Improving Student Math Skills: Math Professor POV

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Written by: Where Parents Talk Staff

Published: May 20, 2024

by Katherine Martinko

“I think we have too many students that are struggling in math, and not enough students that are reaching the highest levels in math.”  And for Dr. Anna Stokke, there is a formula for addressing this widening gap which has implications beyond grade school.

“There has been a shift in the way math has been taught over the last several years,” she says.

Stokke is a professor of mathematics at the University of Winnipeg, co-founder of Archimedes Math Schools, a podcast host, and mother of two. She spoke with Lianne Castelino, host of Where Parents Talk, about her deep concern that Canadian children are falling behind in math early on, which puts them at a disadvantage in their future academic and professional careers.

“We saw pretty big curriculum changes around 2006, but it’s not just the curriculum; it’s the methods that are being used in schools—not enough focus on making sure that kids develop really good basic math skills. Kids need a lot of practice to get good at math, and we’re not always seeing enough of that.”

Math is cumulative, Stokke points out. It’s easy for kids to fall behind if they’re not drilling the basics, like memorizing their times tables as young as grades 2 or 3, practicing fraction arithmetic, and learning algebra. And if they fall behind too quickly, it prevents them from pursuing future careers in fields like data science, economics, tech, and trades.

When asked about the common excuse that a person just “doesn’t have a math brain,” Stokke dismisses it as baseless. She points out that we assume anyone can learn to read, so why not the same with basic math?


“I think it gives people an excuse not to worry about it as much. And as a result, kids don’t have adults advocating for them.” It might take two children different lengths of time to learn something, such as their times tables, but once memorized, they’re on equal footing.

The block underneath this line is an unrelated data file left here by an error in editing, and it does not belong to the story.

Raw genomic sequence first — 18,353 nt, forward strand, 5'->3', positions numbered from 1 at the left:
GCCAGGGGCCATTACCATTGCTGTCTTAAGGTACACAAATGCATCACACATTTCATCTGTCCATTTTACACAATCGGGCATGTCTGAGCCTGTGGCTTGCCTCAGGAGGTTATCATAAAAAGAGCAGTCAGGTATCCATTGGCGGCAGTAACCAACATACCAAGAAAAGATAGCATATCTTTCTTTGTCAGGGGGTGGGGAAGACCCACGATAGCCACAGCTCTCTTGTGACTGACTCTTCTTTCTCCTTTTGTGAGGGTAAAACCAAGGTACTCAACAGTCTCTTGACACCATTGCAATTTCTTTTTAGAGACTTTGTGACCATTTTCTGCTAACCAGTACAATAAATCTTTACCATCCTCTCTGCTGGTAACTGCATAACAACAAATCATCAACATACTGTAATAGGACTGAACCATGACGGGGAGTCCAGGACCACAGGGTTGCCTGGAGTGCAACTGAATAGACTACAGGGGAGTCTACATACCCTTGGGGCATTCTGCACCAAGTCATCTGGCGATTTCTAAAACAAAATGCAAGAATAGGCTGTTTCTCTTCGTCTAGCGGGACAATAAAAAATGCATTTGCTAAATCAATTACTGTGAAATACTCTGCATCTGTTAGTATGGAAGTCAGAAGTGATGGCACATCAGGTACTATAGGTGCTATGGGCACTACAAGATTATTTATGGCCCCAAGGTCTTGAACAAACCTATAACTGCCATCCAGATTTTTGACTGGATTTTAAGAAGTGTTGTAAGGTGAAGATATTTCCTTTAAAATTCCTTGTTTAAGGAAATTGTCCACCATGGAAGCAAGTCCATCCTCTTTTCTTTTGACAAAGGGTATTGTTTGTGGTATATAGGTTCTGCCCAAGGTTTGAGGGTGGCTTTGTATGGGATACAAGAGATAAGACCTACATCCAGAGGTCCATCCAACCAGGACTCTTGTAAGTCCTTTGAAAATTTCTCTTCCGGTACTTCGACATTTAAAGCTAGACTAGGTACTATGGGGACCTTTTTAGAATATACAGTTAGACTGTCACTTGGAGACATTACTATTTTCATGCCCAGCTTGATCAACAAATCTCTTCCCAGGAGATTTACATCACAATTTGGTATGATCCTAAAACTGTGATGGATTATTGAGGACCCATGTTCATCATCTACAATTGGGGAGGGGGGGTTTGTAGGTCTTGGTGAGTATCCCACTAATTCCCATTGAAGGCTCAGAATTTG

Stokke would like to see Canadian schools implement far more rigorous practice when it comes to math.

“I can’t emphasize this enough. If there were one thing I would say to really focus on, [it would be] just make sure kids get a lot of practice. It doesn’t have to be boring; it doesn’t have to be awful. And I think kids don’t mind practice as much as we think they do.”


Her nonprofit, Archimedes Math Schools, was founded in response to her disillusionment with a shift in the province of Manitoba’s math curriculum, which she says fails to teach children standard algorithms: “What I mean by that is, addition with a carry, subtraction with a borrow, the regular multiplication and long division that you learned as a kid. In fact, they weren’t even allowed to use it at school… It was just bizarre.”

Archimedes’ lessons reinstate these foundational practices to kids in grades 4, 5, and 6, which Stokke sees as a critical stage for future mathematical understanding. She describes the nonprofit’s approach as traditional, concentrating on the basics, administering regular low-stakes tests, and eventually teaching math at a more advanced level than what the schools are doing.

For parents who feel their child may have fallen behind, it is important to seek out supplementary help in the form of workbooks, online courses, tutoring, or a local nonprofit. Stokke says it’s never too late, even for high schoolers, to go back to the point where their comprehension started to fail.

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